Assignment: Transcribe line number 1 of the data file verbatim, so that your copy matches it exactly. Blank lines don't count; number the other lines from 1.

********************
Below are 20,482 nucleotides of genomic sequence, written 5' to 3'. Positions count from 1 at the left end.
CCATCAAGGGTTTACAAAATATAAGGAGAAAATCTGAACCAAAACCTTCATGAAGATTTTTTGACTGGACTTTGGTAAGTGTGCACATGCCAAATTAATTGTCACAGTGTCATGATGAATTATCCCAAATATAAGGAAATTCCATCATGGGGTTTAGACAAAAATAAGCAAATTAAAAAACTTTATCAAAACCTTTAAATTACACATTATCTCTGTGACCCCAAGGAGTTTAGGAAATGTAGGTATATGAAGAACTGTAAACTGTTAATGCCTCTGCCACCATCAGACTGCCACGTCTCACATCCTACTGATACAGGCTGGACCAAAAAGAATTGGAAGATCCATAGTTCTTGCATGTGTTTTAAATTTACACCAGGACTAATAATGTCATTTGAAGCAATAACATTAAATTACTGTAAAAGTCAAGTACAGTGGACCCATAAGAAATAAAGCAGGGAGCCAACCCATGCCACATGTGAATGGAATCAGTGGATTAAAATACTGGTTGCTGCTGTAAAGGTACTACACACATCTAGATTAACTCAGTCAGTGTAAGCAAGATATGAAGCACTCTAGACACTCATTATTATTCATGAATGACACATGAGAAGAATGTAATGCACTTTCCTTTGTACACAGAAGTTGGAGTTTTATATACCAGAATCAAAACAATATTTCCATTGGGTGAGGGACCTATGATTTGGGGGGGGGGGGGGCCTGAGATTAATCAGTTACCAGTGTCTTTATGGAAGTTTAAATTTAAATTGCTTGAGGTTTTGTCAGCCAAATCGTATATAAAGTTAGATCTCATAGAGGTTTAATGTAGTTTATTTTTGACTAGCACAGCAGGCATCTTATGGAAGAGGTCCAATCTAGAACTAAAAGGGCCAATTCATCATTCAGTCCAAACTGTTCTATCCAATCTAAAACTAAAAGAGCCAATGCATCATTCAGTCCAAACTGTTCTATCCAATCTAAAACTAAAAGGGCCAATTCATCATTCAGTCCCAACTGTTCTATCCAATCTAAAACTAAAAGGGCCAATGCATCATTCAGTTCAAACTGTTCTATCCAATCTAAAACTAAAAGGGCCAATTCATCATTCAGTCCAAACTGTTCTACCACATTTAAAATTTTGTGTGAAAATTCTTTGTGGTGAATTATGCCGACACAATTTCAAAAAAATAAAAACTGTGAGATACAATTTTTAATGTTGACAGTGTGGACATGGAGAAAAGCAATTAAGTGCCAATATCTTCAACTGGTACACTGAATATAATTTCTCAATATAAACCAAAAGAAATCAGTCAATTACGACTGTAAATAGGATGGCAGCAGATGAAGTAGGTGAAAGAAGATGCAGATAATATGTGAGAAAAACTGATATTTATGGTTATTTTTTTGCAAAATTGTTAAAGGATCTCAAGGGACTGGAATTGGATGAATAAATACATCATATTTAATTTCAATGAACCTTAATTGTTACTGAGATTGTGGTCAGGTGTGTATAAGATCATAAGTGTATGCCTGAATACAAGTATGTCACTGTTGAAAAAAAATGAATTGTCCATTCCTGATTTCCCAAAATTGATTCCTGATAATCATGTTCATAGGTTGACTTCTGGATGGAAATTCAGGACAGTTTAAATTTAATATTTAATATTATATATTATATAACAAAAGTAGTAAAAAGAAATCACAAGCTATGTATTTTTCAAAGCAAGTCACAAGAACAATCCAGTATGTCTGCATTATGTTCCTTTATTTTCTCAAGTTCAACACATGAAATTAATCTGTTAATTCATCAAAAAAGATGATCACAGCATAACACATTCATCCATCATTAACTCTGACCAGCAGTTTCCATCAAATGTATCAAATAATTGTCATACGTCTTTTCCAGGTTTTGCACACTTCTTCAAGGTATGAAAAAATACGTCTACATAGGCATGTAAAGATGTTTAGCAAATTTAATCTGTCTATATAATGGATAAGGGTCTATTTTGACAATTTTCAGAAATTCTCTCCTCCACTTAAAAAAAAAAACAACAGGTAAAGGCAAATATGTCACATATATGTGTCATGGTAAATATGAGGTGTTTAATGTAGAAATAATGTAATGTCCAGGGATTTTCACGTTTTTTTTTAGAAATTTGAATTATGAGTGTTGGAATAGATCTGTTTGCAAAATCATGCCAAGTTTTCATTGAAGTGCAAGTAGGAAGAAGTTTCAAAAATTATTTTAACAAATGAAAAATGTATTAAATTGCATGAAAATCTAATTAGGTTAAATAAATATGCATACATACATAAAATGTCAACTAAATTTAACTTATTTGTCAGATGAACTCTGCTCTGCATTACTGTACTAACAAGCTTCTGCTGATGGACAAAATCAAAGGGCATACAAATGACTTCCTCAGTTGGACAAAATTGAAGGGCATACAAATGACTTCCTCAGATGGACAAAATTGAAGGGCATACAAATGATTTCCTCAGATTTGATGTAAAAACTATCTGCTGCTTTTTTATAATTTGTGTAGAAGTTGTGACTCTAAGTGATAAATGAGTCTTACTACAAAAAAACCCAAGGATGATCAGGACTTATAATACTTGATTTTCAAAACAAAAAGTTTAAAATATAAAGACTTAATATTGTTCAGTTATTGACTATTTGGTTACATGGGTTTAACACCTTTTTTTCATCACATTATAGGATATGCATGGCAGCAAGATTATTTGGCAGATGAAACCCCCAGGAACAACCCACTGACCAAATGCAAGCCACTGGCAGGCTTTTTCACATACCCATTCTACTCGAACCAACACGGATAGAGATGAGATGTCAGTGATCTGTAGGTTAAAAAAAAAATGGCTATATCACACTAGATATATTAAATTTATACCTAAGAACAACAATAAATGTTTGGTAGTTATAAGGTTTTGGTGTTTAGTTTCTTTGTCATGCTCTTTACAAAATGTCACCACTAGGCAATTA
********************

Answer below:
Below are 20,482 nucleotides of genomic sequence, written 5' to 3'. Positions count from 1 at the left end.